Prior to shooting himself, Duffy posted on facebook, "Like don't freak anybody but I just shot a cop....', last week Duffy also posted on facebook that he was suicidal.
These types of post are becoming more common as more people are turning to internet sites like facebook and twitter.
Fayetteville therapist, Dr. Amy Adams, said, "Social media has become increasingly important in our everyday lifestyle."
"A lot of facebook, or twitter, is people venting and kind of just making random thoughts or random statements. But sometimes there are very serious statements that are made."
Adams believes that if internet users see people possibly battling mental illness, they should try to help.
"As a social friend, or as their social network, they should try to do something to warn somebody if then can."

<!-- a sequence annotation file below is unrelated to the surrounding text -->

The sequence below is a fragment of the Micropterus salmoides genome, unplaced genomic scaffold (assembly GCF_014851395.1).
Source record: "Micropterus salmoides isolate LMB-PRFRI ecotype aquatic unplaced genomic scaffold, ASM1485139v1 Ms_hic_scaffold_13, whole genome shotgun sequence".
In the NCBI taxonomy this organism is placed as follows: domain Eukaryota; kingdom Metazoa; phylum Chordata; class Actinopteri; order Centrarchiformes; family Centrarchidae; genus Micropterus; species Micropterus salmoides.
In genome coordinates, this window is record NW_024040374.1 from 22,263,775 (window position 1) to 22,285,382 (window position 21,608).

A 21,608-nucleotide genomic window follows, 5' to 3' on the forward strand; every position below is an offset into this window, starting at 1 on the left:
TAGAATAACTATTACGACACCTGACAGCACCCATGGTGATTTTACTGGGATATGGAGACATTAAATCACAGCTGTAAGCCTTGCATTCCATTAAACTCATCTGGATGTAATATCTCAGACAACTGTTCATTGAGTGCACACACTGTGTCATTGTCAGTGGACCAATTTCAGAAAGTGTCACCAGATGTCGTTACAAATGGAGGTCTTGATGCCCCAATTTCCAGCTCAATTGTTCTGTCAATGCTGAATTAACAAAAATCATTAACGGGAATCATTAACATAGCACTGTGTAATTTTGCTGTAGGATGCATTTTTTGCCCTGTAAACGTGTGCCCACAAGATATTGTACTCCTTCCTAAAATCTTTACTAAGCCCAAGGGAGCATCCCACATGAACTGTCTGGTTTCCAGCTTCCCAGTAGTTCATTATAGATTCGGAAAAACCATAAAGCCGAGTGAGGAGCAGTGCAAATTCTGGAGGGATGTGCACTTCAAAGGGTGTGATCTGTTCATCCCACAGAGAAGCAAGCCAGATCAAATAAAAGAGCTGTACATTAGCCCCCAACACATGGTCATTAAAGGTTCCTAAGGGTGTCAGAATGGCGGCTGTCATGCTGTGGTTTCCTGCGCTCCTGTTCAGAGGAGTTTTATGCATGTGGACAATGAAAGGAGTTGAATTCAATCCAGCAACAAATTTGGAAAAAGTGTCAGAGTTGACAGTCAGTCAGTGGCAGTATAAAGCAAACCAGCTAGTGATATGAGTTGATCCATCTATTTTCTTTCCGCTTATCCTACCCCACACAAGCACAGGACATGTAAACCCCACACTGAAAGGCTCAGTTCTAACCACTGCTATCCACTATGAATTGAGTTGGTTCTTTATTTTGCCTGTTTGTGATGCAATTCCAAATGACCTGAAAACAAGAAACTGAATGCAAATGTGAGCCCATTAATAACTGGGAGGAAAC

"I think the best response you can have is to support the person and say positive things, uplifting things."
While there are sometimes posts on social media sites that might make people uncomfortable, Adams knows this wave of technology could present an opportunity for folks to make a difference.
"It's useful in some ways, maybe it will give us the opportunity to know someone's inner thoughts, since they're almost journaling their feeling and their thoughts online, so we might actually have the ability to impact and interrupt something from happening that could be a catastrophe for a lot of people."